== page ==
In the social media era, pharma detailing should go online

by Anne Zieger on October 25, 2010

pharmaceutical detailingHere’s an interesting tidbit from Dr. Bryan Vartabedian, a pediatric gastroenterologist at Texas Children’s Hospital/Baylor College of Medicine.  Dr. Vartabedian, who writes an intriguing blog called 33 Charts, posted an interesting item this week about the need for pharmaceutical companies to find a new, sophisticated ways to shift detailing online.

Why does pharma need to do some inventing here?  His take:

*  There’s little in the way of a true social community for physicians online, at least one that has the loyalty of enough doctors to make the effort worthwhile.  (From what your editor has seen, prefab social communities like Sermo seem to be struggling, and the few doctors who linger on social networks are at the bleeding edge.) So there’s no painless way for reps to drop in and say hi  — no virtual practices, much less true communities.

*  Doctors aren’t in a great position to buy anyway.  Not only are health plans more aggressive than ever as to what they’ll cover, many institutions are banning most pharma sales rep/doctor interaction.  Not a channel you’d want to spent much time on, if you’re J&J or Glaxo anyway.

And here’s what may be his most interesting point:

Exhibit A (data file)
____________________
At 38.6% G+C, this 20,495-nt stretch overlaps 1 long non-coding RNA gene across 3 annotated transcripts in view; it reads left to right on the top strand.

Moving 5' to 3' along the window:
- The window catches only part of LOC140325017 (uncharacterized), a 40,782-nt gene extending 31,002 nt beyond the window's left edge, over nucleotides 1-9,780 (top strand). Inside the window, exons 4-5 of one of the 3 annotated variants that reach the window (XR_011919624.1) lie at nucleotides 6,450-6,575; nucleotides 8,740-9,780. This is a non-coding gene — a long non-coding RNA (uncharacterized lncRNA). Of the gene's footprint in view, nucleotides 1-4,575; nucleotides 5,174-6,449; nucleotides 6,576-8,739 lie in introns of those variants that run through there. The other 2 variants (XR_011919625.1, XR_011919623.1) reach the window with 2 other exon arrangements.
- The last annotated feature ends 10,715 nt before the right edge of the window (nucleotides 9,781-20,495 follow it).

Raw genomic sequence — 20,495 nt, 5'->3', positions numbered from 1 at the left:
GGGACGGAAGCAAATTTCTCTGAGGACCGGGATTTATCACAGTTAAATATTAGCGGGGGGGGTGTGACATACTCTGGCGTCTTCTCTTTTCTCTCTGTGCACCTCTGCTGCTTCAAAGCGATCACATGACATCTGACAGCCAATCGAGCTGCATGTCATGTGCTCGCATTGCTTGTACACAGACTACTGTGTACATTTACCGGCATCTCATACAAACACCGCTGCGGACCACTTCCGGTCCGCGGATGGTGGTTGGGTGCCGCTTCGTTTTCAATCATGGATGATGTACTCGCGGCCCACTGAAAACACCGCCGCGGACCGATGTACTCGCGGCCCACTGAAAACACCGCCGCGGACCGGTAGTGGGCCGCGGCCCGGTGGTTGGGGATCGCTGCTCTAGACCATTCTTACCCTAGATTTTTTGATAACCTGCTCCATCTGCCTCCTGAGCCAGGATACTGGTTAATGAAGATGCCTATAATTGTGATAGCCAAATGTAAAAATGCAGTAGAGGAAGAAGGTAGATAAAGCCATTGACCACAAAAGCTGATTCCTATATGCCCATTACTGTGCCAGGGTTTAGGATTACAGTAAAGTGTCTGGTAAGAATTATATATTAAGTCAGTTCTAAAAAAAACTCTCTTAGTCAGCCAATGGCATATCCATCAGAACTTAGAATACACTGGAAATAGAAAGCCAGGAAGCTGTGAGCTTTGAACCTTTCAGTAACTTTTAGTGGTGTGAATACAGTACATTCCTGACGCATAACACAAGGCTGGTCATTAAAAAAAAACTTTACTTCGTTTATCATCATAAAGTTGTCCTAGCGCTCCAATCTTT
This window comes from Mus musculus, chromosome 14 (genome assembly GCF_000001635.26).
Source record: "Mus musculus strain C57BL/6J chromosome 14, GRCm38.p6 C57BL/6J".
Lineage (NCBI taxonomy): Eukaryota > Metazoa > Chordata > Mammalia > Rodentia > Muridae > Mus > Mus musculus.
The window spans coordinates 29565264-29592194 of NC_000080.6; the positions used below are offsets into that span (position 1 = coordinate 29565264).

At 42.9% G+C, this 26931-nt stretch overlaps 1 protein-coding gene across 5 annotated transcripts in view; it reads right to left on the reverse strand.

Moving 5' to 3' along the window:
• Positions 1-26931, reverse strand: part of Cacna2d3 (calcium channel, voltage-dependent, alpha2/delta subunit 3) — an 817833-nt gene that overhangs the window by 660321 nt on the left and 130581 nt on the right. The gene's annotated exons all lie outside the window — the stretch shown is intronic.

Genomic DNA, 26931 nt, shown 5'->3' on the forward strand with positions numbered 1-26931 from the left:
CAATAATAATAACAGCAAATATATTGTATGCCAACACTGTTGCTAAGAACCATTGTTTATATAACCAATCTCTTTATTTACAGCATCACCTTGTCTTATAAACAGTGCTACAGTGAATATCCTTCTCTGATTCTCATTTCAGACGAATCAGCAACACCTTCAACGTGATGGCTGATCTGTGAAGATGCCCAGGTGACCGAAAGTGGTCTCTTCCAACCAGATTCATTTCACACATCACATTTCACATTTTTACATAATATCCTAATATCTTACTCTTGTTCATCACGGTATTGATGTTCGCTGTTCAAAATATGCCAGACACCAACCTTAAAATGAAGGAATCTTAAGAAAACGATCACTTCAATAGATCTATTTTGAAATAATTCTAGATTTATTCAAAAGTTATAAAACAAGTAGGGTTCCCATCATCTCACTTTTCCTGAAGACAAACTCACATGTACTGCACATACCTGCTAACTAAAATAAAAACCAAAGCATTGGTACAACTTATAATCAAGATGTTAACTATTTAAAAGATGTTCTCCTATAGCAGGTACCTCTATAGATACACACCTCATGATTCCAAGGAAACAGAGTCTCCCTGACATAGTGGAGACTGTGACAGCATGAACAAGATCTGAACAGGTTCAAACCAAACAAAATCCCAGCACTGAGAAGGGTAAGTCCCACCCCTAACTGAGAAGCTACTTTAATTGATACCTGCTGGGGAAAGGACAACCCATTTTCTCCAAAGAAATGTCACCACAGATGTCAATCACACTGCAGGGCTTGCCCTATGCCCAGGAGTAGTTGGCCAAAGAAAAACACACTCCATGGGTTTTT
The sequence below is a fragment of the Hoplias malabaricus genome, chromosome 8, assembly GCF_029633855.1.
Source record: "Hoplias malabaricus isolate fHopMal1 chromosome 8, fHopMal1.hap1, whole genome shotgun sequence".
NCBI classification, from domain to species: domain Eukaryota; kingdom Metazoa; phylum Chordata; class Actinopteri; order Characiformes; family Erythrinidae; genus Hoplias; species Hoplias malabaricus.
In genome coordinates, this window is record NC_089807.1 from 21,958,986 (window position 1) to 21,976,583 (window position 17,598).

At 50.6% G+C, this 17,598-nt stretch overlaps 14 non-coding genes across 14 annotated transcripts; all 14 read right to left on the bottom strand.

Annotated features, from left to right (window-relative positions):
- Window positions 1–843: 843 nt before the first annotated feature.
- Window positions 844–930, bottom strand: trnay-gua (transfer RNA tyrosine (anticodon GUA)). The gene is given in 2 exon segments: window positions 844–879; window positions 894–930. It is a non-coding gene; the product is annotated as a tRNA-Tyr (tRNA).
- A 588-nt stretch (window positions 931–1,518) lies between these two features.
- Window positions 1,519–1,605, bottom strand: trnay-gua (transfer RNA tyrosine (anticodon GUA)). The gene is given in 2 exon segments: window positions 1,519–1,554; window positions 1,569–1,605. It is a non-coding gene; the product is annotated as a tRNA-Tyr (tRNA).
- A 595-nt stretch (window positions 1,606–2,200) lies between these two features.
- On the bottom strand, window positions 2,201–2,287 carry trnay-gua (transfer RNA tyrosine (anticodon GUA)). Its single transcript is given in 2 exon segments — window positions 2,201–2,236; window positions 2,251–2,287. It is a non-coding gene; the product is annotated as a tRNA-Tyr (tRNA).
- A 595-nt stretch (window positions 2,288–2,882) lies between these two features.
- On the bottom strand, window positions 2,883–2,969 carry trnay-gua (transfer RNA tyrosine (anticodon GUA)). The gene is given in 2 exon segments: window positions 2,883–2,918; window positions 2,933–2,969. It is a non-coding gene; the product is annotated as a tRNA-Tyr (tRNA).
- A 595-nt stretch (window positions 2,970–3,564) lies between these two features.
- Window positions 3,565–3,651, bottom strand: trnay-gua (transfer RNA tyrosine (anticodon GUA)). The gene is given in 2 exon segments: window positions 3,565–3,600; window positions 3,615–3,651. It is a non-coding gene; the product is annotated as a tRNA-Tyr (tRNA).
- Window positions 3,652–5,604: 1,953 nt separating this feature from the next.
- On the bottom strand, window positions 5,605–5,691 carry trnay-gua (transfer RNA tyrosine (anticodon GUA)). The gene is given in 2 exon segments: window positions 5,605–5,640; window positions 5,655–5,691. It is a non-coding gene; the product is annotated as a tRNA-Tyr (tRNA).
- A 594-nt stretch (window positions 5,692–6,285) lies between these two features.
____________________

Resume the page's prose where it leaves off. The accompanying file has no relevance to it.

* He argues that selling to patients is the wave of the future, with patients and e-patient opinion leaders wielding a lot of influence, if not more than some MDs, as to what meds they see as appropriate for them.  Working on doctor relationships may be a thing of the past, in fact, Dr. Vartabedian suggests.

Given these trends, why bother with doctor sales at all?  Well, here’s why, in his own words:

  • The divide between the physician online and offline will close.
  • Doctors will appear in greater numbers in public networks.
  • There will be a dominant physician social platform.
  • Medicine will evolve to embrace a social mindset and design.

If I were an exec with Sermo, Ozmosis or any of a number of social media platforms reaching for doctors, I’d be annoyed by Dr. Vartabedian’s earlier points but encouraged by his conclusion — i.e., that ultimately their model will work.  But in the mean time, it’s going to be the Wild West out there. Maybe a single pharma will jump in and control the channel by inventing the ideal online detailing model?

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